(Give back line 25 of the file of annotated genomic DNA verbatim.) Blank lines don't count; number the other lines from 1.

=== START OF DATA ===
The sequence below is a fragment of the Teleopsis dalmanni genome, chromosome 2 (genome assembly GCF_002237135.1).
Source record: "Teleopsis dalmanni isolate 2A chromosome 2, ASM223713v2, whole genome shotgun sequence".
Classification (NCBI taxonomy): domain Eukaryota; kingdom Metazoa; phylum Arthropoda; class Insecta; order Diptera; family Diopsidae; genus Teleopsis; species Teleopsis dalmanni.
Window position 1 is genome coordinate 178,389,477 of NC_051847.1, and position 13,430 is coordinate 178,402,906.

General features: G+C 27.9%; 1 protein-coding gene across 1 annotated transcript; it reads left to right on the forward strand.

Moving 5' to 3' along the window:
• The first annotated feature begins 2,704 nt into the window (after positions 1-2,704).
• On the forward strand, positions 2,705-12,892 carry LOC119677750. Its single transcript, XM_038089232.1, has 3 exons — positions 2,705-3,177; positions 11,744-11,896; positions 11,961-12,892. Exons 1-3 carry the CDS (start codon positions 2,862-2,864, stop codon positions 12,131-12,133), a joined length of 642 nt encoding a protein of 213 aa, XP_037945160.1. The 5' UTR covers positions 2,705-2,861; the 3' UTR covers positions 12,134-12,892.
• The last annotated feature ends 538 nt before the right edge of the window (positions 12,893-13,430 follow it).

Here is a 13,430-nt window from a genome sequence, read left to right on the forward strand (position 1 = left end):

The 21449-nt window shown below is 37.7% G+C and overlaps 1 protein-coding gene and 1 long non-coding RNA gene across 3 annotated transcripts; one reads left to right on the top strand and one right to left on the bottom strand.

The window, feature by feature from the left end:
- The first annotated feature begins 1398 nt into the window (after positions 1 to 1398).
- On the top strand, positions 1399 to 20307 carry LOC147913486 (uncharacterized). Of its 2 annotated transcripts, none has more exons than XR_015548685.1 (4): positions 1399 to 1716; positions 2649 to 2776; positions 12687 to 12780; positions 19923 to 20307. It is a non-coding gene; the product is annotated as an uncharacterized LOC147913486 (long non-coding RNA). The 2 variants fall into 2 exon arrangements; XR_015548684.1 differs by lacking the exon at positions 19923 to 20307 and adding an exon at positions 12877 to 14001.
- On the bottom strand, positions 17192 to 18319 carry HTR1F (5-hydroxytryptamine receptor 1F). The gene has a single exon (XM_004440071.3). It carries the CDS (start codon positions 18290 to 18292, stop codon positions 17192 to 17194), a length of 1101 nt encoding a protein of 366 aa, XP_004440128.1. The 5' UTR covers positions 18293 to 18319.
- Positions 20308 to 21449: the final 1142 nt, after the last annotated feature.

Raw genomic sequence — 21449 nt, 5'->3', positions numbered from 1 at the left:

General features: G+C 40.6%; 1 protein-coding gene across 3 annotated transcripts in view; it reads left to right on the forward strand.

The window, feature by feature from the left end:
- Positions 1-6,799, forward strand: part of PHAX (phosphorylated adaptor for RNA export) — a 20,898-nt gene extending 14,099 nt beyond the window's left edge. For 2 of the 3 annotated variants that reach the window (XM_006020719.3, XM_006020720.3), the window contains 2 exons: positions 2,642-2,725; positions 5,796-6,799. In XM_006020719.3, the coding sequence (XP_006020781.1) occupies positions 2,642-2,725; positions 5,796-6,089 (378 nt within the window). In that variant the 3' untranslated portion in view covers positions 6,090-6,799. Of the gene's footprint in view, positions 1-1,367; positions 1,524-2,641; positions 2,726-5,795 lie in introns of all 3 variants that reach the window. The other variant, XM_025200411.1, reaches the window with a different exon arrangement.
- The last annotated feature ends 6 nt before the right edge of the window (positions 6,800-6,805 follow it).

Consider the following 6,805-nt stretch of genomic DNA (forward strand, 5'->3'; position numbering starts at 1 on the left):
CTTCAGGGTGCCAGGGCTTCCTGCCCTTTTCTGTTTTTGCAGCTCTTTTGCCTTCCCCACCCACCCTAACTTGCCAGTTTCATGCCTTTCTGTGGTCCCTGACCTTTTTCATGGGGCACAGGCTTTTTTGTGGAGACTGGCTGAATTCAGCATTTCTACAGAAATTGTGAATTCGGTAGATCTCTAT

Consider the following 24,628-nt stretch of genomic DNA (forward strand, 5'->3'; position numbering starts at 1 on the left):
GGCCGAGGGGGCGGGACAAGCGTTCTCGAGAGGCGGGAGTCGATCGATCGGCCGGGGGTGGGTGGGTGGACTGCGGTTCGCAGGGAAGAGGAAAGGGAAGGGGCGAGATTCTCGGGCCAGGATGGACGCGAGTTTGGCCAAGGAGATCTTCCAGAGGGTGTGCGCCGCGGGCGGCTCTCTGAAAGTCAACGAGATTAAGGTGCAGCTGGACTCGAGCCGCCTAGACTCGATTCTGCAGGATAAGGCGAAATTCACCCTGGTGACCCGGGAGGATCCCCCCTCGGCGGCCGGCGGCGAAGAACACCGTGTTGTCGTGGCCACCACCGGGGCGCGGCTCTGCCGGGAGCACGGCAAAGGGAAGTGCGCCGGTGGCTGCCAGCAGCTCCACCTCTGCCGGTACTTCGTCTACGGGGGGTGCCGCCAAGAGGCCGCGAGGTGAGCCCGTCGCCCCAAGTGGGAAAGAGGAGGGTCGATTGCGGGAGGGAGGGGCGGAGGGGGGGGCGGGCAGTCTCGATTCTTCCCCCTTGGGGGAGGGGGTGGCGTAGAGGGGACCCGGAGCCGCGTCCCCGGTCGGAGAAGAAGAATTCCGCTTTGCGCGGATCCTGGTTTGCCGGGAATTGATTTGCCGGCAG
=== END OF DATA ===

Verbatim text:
GGCCGAGGGGGCGGGACAAGCGTTCTCGAGAGGCGGGAGTCGATCGATCGGCCGGGGGTGGGTGGGTGGACTGCGGTTCGCAGGGAAGAGGAAAGGGAAGGGGCGAGATTCTCGGGCCAGGATGGACGCGAGTTTGGCCAAGGAGATCTTCCAGAGGGTGTGCGCCGCGGGCGGCTCTCTGAAAGTCAACGAGATTAAGGTGCAGCTGGACTCGAGCCGCCTAGACTCGATTCTGCAGGATAAGGCGAAATTCACCCTGGTGACCCGGGAGGATCCCCCCTCGGCGGCCGGCGGCGAAGAACACCGTGTTGTCGTGGCCACCACCGGGGCGCGGCTCTGCCGGGAGCACGGCAAAGGGAAGTGCGCCGGTGGCTGCCAGCAGCTCCACCTCTGCCGGTACTTCGTCTACGGGGGGTGCCGCCAAGAGGCCGCGAGGTGAGCCCGTCGCCCCAAGTGGGAAAGAGGAGGGTCGATTGCGGGAGGGAGGGGCGGAGGGGGGGGCGGGCAGTCTCGATTCTTCCCCCTTGGGGGAGGGGGTGGCGTAGAGGGGACCCGGAGCCGCGTCCCCGGTCGGAGAAGAAGAATTCCGCTTTGCGCGGATCCTGGTTTGCCGGGAATTGATTTGCCGGCAG